Earl Bakken was eight years old when he saw the movie Frankenstein and became fascinated with the connection between electricity and life. He went on to invent the wearable external pacemaker and co-founded Medtronic in 1949. In 1967, he hired Manny Villafaña to head the company’s international sales division.
In 1972, Villafaña started a competing pacemaker firm, CPI. Medtronic sued, and a year later, CPI was barely hanging on. Villafaña called his former boss and invited Bakken to meet for a drink in Minneapolis. They talked, and without any further legal advice, Bakken agreed to drop the suit.
CPI later became Guidant, which Boston Scientific acquired in 2006, with the exception of Guidant’s vascular intervention business, acquired by Abbott. Villafaña went on to be a serial medtech entrepreneur. Bakken stuck with Medtronic, retiring in 1989 after 40 years. Bakken died Oct. 21 at age 94 at his home in Hawaii. His former employee and competitor remembers Bakken as a gentleman and a tough teacher.
“He always wanted to teach, teach, teach, teach and we wanted to go home to our families,” Villafaña said. “He had us stay until 8 or 9 o’clock at night to teach us about pacemakers.”
In 1975, Bakken founded The Bakken Museum, a nonprofit library, museum and education center in Minneapolis. The museum is devoted to the history of electricity and magnetism and their uses in science and medicine, and thousands of schoolchildren and others have passed through its doors.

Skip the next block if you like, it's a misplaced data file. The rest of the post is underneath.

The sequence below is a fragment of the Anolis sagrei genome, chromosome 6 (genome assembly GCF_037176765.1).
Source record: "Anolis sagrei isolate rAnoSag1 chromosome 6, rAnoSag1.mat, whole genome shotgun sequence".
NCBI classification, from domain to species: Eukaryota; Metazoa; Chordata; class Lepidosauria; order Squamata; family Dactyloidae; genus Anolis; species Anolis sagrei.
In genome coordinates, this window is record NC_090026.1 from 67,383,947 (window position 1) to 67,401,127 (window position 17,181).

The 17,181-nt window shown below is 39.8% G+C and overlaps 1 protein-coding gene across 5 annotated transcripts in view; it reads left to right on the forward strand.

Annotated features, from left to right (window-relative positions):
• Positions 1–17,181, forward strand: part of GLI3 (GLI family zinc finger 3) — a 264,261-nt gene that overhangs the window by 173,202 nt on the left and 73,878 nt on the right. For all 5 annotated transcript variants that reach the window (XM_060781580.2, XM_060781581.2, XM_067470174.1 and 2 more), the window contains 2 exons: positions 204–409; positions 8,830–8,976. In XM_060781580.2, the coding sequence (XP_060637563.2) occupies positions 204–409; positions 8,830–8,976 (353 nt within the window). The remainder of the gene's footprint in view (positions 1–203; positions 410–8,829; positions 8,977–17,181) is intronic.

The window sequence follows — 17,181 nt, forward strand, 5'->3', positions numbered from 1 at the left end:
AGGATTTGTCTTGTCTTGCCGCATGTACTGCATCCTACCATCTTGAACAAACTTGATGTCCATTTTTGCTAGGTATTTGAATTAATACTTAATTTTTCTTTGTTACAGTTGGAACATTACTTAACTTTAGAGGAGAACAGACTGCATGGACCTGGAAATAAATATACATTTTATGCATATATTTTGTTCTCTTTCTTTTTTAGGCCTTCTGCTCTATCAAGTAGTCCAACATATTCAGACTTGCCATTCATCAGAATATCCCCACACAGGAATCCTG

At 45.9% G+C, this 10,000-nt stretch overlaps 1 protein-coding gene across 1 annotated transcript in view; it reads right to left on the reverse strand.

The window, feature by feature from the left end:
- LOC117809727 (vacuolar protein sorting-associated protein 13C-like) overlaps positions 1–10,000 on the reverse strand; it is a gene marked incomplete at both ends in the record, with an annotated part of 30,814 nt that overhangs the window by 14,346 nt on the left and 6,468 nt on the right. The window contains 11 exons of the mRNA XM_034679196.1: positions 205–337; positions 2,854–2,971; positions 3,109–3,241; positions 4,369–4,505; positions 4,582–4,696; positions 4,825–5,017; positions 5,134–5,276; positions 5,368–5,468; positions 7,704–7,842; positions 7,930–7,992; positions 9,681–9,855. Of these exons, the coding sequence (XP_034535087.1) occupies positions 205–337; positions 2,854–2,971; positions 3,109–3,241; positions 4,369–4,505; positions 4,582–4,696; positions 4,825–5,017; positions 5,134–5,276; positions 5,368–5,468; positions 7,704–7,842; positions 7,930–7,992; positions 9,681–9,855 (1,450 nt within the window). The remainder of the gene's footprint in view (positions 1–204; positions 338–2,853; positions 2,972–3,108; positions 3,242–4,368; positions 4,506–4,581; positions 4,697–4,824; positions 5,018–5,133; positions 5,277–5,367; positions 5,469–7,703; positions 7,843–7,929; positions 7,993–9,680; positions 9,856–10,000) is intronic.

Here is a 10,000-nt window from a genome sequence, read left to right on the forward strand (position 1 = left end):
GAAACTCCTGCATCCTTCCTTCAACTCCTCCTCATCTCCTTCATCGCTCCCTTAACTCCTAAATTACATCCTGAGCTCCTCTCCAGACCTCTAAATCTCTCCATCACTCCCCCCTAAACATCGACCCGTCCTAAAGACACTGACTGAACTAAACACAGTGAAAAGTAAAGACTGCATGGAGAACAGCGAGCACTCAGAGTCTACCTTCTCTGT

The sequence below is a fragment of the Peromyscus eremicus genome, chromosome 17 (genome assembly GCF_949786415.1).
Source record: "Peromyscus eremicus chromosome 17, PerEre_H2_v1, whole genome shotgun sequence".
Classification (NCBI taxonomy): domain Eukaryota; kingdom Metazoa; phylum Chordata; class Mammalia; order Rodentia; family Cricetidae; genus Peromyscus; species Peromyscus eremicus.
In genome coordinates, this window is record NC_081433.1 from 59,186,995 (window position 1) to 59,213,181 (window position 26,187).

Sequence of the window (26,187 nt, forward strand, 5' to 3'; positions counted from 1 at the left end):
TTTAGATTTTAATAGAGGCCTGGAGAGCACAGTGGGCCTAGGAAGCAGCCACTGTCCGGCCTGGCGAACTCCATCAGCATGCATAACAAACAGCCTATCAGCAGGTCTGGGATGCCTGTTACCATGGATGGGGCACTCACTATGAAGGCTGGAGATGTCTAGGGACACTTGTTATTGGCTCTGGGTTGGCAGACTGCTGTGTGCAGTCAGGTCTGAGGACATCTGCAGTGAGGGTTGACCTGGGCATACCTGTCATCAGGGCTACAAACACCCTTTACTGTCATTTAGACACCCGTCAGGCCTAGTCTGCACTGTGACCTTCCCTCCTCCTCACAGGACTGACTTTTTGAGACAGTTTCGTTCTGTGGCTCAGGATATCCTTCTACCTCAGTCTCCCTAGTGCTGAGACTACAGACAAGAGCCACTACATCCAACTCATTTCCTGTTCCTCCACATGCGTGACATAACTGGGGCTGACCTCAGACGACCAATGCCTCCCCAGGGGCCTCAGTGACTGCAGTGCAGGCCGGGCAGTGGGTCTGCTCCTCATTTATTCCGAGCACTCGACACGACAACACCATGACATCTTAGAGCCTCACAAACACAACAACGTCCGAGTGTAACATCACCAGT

In 1984, Bakken co-founded Medical Alley, a trade group that promotes Minnesota’s medtech industry and healthcare expertise. Early members included Medtronic, 3M, Mayo Clinic and St. Jude Medical, as well as health insurers, Preferred One and HealthPartners.
In 2005, the organization changed its name to LifeScience Alley and expanded its role to include biotech and biological science companies focused on agriculture and next-generation fuels. Current CEO Shaye Mandle guided the organization back to its medtech roots, and the name was changed back to Medical Alley in 2016.
A few months before the organization’s board agreed upon the name reversal, Bakken was given a lifetime achievement award at the AdvaMed conference in Chicago. In his acceptance speech, Bakken said that co-founding Medical Alley was one of his proudest achievements, Mandle recalled. Bakken also let on that he didn’t like the name LifeScience Alley.
“He was always a great supporter of the organization,” Mandle said. “He was still one of the brightest and most inspiring people that I ever met. Having a 20-minute conversation with Earl or even a short interaction with him was astounding. Even to the end of his life, he knew all the answers. And he still had ideas of how to to make things better. He was always engaged in thinking about the future.”